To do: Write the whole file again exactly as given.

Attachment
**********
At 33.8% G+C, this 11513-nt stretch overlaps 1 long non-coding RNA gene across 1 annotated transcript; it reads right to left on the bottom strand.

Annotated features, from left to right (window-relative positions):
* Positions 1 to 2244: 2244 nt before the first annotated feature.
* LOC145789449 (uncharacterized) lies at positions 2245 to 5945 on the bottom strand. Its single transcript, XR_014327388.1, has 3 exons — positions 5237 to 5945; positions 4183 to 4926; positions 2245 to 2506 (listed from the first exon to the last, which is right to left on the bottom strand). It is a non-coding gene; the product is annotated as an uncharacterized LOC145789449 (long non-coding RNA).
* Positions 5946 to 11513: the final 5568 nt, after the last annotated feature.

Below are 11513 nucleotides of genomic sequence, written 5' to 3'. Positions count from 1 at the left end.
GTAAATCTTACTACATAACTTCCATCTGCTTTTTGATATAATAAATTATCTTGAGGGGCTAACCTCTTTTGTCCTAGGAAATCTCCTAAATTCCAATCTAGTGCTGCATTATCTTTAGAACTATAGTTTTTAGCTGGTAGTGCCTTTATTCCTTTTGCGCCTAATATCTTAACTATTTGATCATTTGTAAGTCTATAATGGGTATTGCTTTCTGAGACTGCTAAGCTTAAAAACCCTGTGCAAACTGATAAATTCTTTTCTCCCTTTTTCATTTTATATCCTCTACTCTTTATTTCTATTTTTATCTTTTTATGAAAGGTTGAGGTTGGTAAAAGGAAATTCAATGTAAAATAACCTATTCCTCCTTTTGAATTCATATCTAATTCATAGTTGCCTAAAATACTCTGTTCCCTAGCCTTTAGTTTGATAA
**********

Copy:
At 33.8% G+C, this 11513-nt stretch overlaps 1 long non-coding RNA gene across 1 annotated transcript; it reads right to left on the bottom strand.

Annotated features, from left to right (window-relative positions):
* Positions 1 to 2244: 2244 nt before the first annotated feature.
* LOC145789449 (uncharacterized) lies at positions 2245 to 5945 on the bottom strand. Its single transcript, XR_014327388.1, has 3 exons — positions 5237 to 5945; positions 4183 to 4926; positions 2245 to 2506 (listed from the first exon to the last, which is right to left on the bottom strand). It is a non-coding gene; the product is annotated as an uncharacterized LOC145789449 (long non-coding RNA).
* Positions 5946 to 11513: the final 5568 nt, after the last annotated feature.

Below are 11513 nucleotides of genomic sequence, written 5' to 3'. Positions count from 1 at the left end.
GTAAATCTTACTACATAACTTCCATCTGCTTTTTGATATAATAAATTATCTTGAGGGGCTAACCTCTTTTGTCCTAGGAAATCTCCTAAATTCCAATCTAGTGCTGCATTATCTTTAGAACTATAGTTTTTAGCTGGTAGTGCCTTTATTCCTTTTGCGCCTAATATCTTAACTATTTGATCATTTGTAAGTCTATAATGGGTATTGCTTTCTGAGACTGCTAAGCTTAAAAACCCTGTGCAAACTGATAAATTCTTTTCTCCCTTTTTCATTTTATATCCTCTACTCTTTATTTCTATTTTTATCTTTTTATGAAAGGTTGAGGTTGGTAAAAGGAAATTCAATGTAAAATAACCTATTCCTCCTTTTGAATTCATATCTAATTCATAGTTGCCTAAAATACTCTGTTCCCTAGCCTTTAGTTTGATAA